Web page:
Money is one of the last on this list.  The most powerful incentive is when someone believes what they are doing is important.  Without this our efforts in a community or the very work we do just seems aimless.  How can you make what is going on in your community important?  This is the million dollar question, but a good place to start, what is important about the work you are doing now?  What are the goals of your company?  How you better reach them by using your community to communicate the mission, objectives, steps, and progress?  These questions all go to making the work you do on your community focused and important.

Beyond this, the community is a place where senior leaders can become real to employees, much the way celebrities have used social media to interact with fans.  Try having an executive write a regular blog where he solicits feedback and responds to comments received.  Another tactic is to create an innovation lab forum, where employees are invited to submit ideas for new directions the company can take the business in.  The highest rated ideas can be green lighted and those individuals or teams chosen to work directly with top level people to make them happen.  These are just some examples of non-tangible incentives that resonate with employees.  Give them a stage.

Passion and Making a Difference

Find your cheerleaders early.  Even better if they are people others in the company already respect.  Create a team of superusers, not just in name.  Make it part of their work to meet regularly, grow the group, and lay out a clear path for others to join their ranks (this is not so much an exclusive club as it is a milestone).  These users are the ones along with senior leadership who should be listening and fostering engagement in the community.  Hiring a dedicated community manager is also a good idea.

Passion that doesn’t translate to change is just enthusiasm.  An organization needs to commit to the new course that the group conscience of the company begins to plot.  Your community is worthless if it can’t change things in your company.  If you are “the decider” ask yourself: am I just going to do what I want anyway?  If so, your community exists to give the illusion of progress.  And what a shame, because it will be a missed opportunity to take your business to the next level that you know it needs to hit.

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How to Listen on the Web

Social media makes everybody …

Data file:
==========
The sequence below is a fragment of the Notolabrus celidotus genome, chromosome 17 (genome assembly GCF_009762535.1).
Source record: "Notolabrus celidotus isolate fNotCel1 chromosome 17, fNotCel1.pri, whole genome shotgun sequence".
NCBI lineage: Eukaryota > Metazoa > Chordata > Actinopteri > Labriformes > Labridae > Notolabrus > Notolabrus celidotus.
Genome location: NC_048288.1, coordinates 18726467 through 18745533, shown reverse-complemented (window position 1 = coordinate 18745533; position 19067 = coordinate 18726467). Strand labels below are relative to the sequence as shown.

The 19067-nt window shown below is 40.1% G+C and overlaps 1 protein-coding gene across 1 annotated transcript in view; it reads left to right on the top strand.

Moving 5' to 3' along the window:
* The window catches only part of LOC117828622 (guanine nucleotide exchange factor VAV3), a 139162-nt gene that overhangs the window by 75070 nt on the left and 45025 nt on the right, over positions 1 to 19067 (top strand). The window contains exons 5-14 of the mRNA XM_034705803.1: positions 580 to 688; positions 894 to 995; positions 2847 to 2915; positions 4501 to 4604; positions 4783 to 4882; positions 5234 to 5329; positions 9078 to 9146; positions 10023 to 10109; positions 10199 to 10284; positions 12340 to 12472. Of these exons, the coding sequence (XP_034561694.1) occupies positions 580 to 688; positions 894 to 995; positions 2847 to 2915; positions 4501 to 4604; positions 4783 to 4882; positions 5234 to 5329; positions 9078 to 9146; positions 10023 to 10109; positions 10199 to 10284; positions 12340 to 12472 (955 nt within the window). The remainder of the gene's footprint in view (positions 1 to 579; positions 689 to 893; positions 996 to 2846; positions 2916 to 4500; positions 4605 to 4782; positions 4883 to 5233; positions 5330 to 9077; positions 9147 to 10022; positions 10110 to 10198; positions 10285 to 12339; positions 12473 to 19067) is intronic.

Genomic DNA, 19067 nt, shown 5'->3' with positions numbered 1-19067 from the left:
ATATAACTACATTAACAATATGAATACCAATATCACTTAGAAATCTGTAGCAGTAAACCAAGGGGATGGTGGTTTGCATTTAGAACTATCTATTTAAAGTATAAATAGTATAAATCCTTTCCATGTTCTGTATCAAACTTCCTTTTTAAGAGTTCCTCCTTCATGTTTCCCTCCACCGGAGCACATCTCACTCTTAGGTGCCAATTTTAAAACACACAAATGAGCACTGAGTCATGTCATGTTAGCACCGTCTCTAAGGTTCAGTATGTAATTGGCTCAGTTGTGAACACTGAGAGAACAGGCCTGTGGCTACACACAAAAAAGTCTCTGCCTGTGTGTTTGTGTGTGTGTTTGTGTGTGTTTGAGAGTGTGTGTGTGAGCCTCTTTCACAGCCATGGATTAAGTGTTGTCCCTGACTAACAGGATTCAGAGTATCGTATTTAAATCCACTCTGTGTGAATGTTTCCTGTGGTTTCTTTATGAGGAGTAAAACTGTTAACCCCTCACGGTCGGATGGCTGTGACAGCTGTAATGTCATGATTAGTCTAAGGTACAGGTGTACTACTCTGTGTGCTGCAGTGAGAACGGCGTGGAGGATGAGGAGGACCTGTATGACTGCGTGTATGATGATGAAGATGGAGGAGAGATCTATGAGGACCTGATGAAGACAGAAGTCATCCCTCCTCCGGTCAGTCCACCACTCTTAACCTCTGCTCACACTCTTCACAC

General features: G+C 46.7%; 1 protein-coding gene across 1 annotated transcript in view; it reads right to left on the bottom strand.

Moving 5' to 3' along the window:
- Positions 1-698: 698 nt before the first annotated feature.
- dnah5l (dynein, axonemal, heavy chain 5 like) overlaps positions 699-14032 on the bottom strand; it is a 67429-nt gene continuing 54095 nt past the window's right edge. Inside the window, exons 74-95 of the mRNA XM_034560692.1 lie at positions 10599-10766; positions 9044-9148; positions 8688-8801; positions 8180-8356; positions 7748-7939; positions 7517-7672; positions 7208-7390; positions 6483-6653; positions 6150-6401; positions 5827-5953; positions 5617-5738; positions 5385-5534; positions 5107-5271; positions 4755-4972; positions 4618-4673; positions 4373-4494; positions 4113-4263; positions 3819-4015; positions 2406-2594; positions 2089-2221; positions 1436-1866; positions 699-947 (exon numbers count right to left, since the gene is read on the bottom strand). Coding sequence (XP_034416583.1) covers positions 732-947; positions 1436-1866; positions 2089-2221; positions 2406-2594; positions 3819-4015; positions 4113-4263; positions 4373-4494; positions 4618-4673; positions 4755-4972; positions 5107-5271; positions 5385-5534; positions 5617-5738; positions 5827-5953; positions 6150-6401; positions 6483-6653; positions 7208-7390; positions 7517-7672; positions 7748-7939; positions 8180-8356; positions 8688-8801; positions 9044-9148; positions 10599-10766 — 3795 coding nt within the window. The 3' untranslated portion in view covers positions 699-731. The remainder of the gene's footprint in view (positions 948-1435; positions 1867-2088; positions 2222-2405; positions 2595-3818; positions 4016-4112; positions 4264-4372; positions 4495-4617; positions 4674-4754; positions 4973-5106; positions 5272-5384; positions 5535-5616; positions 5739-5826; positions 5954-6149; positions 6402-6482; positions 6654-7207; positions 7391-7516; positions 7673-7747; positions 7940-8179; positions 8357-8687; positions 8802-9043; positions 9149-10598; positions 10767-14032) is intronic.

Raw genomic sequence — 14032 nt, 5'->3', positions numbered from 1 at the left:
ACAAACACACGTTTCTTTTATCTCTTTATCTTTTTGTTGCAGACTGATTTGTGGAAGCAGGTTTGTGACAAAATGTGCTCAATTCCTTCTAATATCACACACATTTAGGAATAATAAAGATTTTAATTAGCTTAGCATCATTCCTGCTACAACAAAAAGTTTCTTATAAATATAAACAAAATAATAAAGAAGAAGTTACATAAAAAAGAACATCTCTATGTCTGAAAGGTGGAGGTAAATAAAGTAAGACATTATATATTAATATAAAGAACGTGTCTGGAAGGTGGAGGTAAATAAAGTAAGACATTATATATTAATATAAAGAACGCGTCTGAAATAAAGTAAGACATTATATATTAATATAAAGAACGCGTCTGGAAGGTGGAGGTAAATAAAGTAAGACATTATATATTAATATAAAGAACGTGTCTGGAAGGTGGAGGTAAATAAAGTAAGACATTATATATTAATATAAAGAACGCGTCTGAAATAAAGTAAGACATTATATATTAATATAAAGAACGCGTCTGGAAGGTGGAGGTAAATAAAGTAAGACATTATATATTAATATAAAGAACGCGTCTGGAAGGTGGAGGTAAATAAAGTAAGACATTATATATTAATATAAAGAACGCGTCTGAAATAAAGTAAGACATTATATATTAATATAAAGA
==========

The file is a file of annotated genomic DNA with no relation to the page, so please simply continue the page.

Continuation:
A NEWS STUDIO – sites like Daily Me allow republishing of personalized news

A MOVIE STUDIO – “You Tube Video Lands $30 Million Movie Deal

A PUBLISHING COMPANY – social publishing

A GOSSIP COLUMN Perez Hilton became one of the most read columnists in Hollywood.

With everyone contributing something on the web, attention becomes our most sought after commodity.  How is anyone supposed to listen with all this chatter?  The way I do it is pretty simple.  Between Google Reader and Alerts, my iPhone, and Twitter I can keep a pretty good tabs on all the things I want to hear.  This is my abbreviated step-by-step guide to filtering out the noise.

Get a Google Reader account.

This will allow you to aggregate subscription content from webistes through RSS feeds usually by clicking the little icon that looks like this:

You will then get updates whenever the site content changes.  The best way to use your RSS Reader is to scan the headlines for anything that looks like something you want to digest.  Star items that you want to come back to or email them to yourself (there are other applications for reading RSS items later, such as Readitlater or Instapaper, but I want everything in one place).  Google Reader keeps starred items in a separate folder for you.  Using this method will allow you to get through your RSS inbox rather quickly, keeping it from piling up.  If you’re anything like me you get about 400 updates per day – reading everything is not an option and stopping to read while you are doing your sorting will only result in more pile up.

Get a Google Alerts account.

RSS subscriptions are great for keeping up with the sites you know about, but what about those sites you don’t know about?  To listen on the web you need to be able to customize what content gets fed to you.  Enter Google Alerts, step 2 of setting up your listening post.  Simply type in the term you want to receive alerts about, change the preferences to receive updates in your Google Reader, and you are done.  Anytime that term or terms hit Google’s index you will be sent an RSS alert.  You can customize alerts for immediate delivery or daily digest.

NOOB quick tip: put terms like “social media” or other multiple word searches in “quotation marks” so that Alerts look for the full term.

Get an iPhone

We are not going into the details of getting an iPhone, but the takeaway here is that having a mobile device to read your feeds makes filtering, maintaining, and digesting the information much easier.  I will check and filter feeds while walking the dog, waiting in line, and sitting on the bus.  The app I use to read my feeds is called MobileRSS, a totally free reader that has a lot of functionality.  My favorite feature is the ability to send feed items to Twitter, Email, or other places with 1-click.  This allows me and my network to follow up on items of interest that I find.  For example, after seeing and scanning Martin Reed’s post Online Community Metrics: numbers you need to pay attention to, I emailed the item to my team from MobileRSS.  While I filtered the rest of my RSS list and then came back to the post to read it in depth, other team members had set up a meeting to discuss metrics in our community, drafted an agenda, and looked forward to discussing the issue.  We recently had a productive meeting and figured out some new strategies based on this golden nugget from my listening post.

A Word About Twitter

Besides Google alerts, I also use Tweetdeck to listen.  Tweetdeck is a 3rd party application that lets you maintain columns which monitor Twitter.  The columns can watch your network’s activity, mentions about you, direct messages, Twitter trends, or any topic you specify in search.  The usefulness here is when I’m working on Twitter related items and don’t want to keep checking my Google Reader.  Since I have Tweetdeck open anyway to send messages for the company, I can simultaneously monitor Twitter for chatter about our company or any subject I am interested in.  We will have to see how Google Real-time Search changes the usefulness of Tweetdeck, but for now I find it to be a good tool in the box.